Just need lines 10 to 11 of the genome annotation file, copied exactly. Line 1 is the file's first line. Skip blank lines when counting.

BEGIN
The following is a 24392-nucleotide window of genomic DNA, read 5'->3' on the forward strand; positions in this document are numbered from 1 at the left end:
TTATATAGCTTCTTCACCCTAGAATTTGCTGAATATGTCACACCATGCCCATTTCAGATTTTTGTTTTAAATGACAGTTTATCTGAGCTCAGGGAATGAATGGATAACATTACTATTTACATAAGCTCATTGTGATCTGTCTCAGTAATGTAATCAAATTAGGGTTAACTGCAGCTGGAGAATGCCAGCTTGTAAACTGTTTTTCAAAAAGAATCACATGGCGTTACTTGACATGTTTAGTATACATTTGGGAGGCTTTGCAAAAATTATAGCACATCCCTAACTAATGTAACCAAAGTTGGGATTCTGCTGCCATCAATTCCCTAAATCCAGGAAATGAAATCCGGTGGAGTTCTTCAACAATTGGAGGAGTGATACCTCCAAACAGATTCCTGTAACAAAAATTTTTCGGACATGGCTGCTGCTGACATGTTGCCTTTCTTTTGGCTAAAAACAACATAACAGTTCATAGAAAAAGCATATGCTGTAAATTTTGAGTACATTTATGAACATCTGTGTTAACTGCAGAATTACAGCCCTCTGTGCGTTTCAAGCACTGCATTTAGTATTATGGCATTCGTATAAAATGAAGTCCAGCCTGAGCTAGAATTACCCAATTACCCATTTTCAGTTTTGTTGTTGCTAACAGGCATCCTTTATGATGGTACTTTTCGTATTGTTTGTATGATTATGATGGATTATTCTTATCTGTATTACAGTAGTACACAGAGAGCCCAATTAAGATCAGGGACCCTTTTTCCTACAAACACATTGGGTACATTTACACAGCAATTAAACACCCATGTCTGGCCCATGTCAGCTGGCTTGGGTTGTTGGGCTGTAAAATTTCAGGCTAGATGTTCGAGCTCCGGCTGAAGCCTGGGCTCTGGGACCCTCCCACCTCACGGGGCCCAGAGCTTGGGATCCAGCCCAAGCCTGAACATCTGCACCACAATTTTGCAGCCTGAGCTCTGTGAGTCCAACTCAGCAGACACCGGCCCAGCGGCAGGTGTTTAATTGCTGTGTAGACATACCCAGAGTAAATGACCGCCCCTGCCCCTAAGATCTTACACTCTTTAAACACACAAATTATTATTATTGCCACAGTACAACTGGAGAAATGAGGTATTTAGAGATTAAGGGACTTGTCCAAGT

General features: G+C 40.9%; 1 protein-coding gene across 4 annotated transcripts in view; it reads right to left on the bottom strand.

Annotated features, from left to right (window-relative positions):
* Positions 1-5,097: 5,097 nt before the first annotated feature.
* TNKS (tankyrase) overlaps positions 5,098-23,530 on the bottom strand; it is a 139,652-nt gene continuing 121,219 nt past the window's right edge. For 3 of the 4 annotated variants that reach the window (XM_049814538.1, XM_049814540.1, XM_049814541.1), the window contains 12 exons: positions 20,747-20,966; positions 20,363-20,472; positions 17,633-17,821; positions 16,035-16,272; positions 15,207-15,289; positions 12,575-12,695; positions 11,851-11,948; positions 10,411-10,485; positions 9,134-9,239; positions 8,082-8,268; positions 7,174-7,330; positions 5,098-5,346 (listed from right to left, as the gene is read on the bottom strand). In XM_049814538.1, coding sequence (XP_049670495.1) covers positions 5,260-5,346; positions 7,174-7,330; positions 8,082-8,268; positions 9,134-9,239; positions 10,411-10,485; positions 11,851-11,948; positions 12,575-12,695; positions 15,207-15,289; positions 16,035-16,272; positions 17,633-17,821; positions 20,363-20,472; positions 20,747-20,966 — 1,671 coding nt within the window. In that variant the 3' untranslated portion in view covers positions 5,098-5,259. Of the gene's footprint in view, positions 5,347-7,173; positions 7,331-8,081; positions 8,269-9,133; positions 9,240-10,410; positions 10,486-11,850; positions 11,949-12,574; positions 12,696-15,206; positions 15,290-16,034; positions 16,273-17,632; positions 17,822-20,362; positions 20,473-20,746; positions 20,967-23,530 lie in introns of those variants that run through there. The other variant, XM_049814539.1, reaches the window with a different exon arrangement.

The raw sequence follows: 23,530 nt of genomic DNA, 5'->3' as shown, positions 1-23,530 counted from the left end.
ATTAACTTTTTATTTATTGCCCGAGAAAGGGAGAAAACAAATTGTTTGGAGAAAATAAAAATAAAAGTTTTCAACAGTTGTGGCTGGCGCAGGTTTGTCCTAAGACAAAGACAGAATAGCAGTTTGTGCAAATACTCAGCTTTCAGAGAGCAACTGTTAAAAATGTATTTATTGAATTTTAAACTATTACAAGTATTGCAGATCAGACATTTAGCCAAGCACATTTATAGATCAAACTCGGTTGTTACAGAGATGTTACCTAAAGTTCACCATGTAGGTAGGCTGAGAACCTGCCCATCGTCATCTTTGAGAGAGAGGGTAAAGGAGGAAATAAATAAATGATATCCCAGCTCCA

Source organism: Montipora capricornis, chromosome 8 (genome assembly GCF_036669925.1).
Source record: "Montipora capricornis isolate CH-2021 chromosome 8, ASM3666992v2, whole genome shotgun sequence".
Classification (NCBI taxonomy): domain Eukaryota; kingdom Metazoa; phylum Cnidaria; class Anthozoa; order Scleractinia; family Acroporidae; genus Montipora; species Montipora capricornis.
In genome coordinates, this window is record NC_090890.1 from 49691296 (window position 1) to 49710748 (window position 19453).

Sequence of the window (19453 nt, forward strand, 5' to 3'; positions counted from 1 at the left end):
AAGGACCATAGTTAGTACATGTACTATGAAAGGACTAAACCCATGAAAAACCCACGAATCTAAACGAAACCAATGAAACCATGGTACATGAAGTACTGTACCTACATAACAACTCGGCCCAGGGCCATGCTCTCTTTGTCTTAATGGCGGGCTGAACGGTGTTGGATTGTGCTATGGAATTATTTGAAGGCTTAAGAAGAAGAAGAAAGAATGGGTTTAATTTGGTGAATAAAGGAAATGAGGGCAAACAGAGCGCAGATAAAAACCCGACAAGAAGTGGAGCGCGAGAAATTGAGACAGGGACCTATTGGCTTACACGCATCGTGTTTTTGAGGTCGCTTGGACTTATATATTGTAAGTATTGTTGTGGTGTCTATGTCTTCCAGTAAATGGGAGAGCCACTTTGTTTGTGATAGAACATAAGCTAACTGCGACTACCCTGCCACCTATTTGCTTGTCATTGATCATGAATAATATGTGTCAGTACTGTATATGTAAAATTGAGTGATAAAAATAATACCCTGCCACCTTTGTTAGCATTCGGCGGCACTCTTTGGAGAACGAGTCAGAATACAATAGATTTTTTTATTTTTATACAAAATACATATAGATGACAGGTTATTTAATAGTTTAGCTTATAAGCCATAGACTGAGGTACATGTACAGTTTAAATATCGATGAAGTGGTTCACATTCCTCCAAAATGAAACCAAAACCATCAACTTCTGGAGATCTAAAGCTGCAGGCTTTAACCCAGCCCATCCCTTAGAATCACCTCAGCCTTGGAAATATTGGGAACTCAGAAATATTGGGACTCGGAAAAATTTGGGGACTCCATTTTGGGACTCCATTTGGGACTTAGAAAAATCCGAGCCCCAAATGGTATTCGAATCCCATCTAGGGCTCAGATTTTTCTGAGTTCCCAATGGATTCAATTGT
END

Source record: "Montipora capricornis isolate CH-2021 chromosome 8, ASM3666992v2, whole genome shotgun sequence".
Classification (NCBI taxonomy): domain Eukaryota; kingdom Metazoa; phylum Cnidaria; class Anthozoa; order Scleractinia; family Acroporidae; genus Montipora; species Montipora capricornis.